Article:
"After being some time at his Grandfather’s house, he went to his Parents_ there were fowls at dinner, and a drumstick was put upon his plate, which he refused to eat_ his Father then turned him into his library and locked the door_ There he was forgotten until a late hour, but in the mean time he had climbed to the most expensive book of Prints & had spread them all upon the floor_ His Father coming in then upon some other intent was astonished, and could not resist smiling and saying, “Well done my little Philosopher”_"
I want to leave this blog with more of how Joseph treated his own children. Very often we assume that because the children were kept on the third floor and had nannies to care for them, there was not a lot of parental involvement. This sheds a different light on that subject.
"My Father loved us all and was solicitous to do his duty toward us_ he lived & enjoyed himself in our happiness_ The sick child was anxiously watched tenderly soothed, & healthy were often gathered round him_ I remember particularly one such scene, when it was desirable on my Mother’s account to keep the house quiet, we were carefully amused by my Father in the Library, his large portfolio being brought out and the pictures spread on the table, on one of which my name was written by my Father, & it is now in possession of my son. It was his earnest desire that we should have all the resources of education_ & the best schools and masters were sought out for us_ our juvinile troubles & tasks were also his_ For four years while I attended the school of Madame Lalvande, my hours of study monopolised my Father, and my lessons were learnt as much by rehearsal as by previous application. Evening or early morning, he was always ready to hear or explain, and I certainly at school felt the great benefit of a teacher at home. I cannot remember that my Father ever gave me one harsh word_ and I was often astonished at his goodness, his tenderness, and watchful interest towards me_"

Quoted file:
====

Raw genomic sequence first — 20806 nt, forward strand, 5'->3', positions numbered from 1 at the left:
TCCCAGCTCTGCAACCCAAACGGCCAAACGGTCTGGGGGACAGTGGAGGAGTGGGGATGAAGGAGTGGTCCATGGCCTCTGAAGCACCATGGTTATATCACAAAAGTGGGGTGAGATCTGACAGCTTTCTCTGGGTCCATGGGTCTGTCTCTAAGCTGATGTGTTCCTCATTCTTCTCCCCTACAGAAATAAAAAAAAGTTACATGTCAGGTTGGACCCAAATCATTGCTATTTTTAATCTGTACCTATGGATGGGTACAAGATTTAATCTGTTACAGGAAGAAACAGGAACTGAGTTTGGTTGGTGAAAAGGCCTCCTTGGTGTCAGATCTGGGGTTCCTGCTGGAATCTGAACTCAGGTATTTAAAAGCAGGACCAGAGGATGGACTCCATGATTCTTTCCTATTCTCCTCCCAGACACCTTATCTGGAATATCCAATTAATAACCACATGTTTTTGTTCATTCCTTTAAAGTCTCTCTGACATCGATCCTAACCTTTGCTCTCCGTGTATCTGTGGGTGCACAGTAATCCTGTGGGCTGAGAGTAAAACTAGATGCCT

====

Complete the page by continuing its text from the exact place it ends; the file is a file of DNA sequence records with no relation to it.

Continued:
Ann spends several pages writing about her great-grandfather, Gabriel, in the diary. Look for more in the next blog post about him.
by Melanie Wilson,
Chief Interpreter of The Joseph Manigault House
and Heyward-Washington House
Diary of Ann Manigault Taylor
The Joseph Manigault House
One of Charleston's most graceful historic structures, the Joseph Manigault House reflects the lifestyle of both a wealthy, rice-planting family and the slaves who also lived there. Many of the rooms have been restored to their original (and often unexpected) color schemes, while a sweeping staircase provides access to the second floor.
See Photos, Learn more and Vist the Joseph Manigault House on our Website